SLUG Mailing List Archives
Re: [SLUG] Problems with linux firewall, PPTP, opening ports
- To: slug@xxxxxxxxxxx
- Subject: Re: [SLUG] Problems with linux firewall, PPTP, opening ports
- From: Peter Hardy <peter@xxxxxxxxxxxxxxxxxxxx>
- Date: Sun, 19 Aug 2007 14:55:23 +1000
- Organization: Kids, Inc.
On Fri, 2007-08-17 at 11:58 +1000, Scott Waller wrote:
> The Acacia program uses iptables as it's back bone I guess, it also uses
> ULOGD to log the traffic.
> EG log file
> fw acacia E violation: IN=ppp0 OUT= MAC=(null) SRC=126.96.36.199
> DST=188.8.131.52 LEN=163 TOS=00 PREC=0x00 TTL=119 ID=23307 DF
> PROTO=TCP SPT=443 DPT=1369 SEQ=1872663048 ACK=2546150166 WINDOW=65463
> ACK PSH FIN URGP=0
> This is an example of an "External" violation, ie someone scanning my
> acacia IE violation: IN=eth0 OUT=ppp0
> MAC=00:a0:cc:3e:22:44:00:16:6f:6c:3d:48:08:00 SRC=10.0.0.52
> DST=184.108.40.206 LEN=52 TOS=00 PREC=0x00 TTL=127 ID=9213
> This is an example of the log when I try and connect to my work VPN
> When I try to connect (laptop) it seems to talk to work but once it
> comes to the user name and password to times out. If I have the wrong
> password it will tell me, as I said before, I can connect through a
> Telstra Hot Spot of McDonalds for example, I can use the hotel internet
> when I am away to connect......
> I have added in these lines into my acacia.conf file
> iptables -A INPUT -p 47 -j ACCEPT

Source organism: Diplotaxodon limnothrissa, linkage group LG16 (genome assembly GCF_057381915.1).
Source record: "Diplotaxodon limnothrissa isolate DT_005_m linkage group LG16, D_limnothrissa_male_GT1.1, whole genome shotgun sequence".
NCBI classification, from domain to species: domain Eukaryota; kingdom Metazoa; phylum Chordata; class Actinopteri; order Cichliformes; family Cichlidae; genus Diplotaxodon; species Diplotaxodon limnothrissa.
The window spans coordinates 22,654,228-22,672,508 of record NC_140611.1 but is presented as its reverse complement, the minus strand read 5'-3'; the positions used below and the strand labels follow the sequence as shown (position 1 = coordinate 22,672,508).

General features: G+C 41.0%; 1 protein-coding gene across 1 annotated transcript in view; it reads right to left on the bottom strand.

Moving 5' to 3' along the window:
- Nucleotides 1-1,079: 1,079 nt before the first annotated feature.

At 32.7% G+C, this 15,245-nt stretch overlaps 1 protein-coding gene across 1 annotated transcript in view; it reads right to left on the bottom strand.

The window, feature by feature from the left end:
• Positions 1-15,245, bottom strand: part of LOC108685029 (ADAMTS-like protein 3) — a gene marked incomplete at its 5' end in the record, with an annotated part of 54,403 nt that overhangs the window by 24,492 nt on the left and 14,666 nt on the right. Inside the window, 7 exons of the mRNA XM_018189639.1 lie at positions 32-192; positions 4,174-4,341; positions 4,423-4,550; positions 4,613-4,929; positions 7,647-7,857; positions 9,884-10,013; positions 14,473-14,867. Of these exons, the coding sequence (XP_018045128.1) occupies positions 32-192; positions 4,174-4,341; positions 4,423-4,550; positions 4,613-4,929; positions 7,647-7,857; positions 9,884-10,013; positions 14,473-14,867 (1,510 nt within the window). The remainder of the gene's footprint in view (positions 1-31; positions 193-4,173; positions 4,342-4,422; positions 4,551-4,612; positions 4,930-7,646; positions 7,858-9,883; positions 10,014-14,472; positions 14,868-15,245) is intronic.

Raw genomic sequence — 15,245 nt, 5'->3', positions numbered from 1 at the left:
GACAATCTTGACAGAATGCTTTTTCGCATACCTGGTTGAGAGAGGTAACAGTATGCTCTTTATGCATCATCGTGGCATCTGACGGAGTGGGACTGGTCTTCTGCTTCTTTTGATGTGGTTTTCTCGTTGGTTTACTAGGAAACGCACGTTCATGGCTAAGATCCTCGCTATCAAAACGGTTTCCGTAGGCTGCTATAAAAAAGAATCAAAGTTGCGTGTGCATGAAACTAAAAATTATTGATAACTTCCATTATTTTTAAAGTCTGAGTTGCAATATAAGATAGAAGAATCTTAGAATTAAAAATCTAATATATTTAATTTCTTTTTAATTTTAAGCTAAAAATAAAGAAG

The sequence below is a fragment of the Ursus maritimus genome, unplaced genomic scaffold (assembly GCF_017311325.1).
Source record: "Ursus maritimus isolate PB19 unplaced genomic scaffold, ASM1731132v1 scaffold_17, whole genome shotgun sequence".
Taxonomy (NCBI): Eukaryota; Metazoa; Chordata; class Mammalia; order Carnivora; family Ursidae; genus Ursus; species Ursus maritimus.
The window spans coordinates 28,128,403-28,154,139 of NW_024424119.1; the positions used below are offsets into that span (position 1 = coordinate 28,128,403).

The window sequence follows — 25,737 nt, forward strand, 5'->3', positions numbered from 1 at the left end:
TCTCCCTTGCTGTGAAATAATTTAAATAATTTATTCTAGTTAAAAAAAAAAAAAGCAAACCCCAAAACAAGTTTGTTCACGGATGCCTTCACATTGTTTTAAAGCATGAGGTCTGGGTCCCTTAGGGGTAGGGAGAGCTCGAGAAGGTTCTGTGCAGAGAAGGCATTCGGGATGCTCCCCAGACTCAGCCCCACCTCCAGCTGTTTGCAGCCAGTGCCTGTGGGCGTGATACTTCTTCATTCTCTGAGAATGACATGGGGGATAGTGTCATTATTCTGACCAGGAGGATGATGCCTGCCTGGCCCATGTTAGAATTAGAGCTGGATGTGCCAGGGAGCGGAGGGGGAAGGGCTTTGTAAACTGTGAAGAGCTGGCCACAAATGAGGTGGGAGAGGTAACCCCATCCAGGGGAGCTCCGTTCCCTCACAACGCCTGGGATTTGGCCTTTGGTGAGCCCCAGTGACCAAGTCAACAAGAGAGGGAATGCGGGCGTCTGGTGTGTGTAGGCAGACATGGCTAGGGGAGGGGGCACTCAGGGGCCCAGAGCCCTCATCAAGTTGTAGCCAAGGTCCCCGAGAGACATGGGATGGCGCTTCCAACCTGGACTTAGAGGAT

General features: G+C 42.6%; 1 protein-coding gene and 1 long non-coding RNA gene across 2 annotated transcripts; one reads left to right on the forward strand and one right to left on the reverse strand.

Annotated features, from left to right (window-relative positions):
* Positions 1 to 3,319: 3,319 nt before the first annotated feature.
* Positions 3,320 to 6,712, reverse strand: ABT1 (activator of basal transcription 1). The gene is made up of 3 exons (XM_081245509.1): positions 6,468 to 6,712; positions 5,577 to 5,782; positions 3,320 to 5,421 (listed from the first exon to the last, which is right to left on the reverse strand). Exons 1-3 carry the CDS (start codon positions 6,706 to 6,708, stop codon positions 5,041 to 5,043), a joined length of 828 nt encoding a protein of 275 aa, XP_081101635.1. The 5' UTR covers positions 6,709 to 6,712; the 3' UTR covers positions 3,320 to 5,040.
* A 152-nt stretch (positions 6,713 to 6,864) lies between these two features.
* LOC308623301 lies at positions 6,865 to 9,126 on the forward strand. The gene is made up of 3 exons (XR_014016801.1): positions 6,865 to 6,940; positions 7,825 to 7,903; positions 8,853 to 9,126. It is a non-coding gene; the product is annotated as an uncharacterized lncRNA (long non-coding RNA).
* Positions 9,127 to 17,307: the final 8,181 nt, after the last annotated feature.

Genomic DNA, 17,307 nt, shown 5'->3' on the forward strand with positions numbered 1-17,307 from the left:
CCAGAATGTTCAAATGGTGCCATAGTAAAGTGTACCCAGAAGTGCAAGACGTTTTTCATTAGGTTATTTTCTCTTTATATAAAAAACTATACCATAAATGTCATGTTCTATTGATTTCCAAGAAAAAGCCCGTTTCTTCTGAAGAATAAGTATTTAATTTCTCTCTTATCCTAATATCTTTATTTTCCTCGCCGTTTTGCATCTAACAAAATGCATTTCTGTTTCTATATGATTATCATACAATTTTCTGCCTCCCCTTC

> iptables -A OUTPUT -p 47 -j ACCEPT
> iptables -A INPUT -p TCP -s 0.0.0.0/0 --source-port 1723 -j ACCEPT
> iptables -A OUTPUT -p TCP -d 0.0.0.0/0 --destination-port 1723 -j ACCEPT
The important thing to remember about iptables' built-in chains:
The INPUT chain only applies to packets coming in an interface destined
for the local machine.
The OUTPUT chain only applies to packets leaving an interface that are
originating from the local machine.
For packets that are originating from your laptop that are going through
the firewall, the FORWARD chain is the only one that's checked.
So I'd start by adding rules like these:
iptables -A FORWARD -p 47 -j ACCEPT
iptables -A FORWARD -p TCP -d 0.0.0.0/0 --destination-port 1723 -j ACCEPT
If you'd like to do some more reading on how iptables works, you'll find
some great documentation included under /usr/share/doc/iptables (at
least it is in debian, redhat may use a different location).
Hope that helps.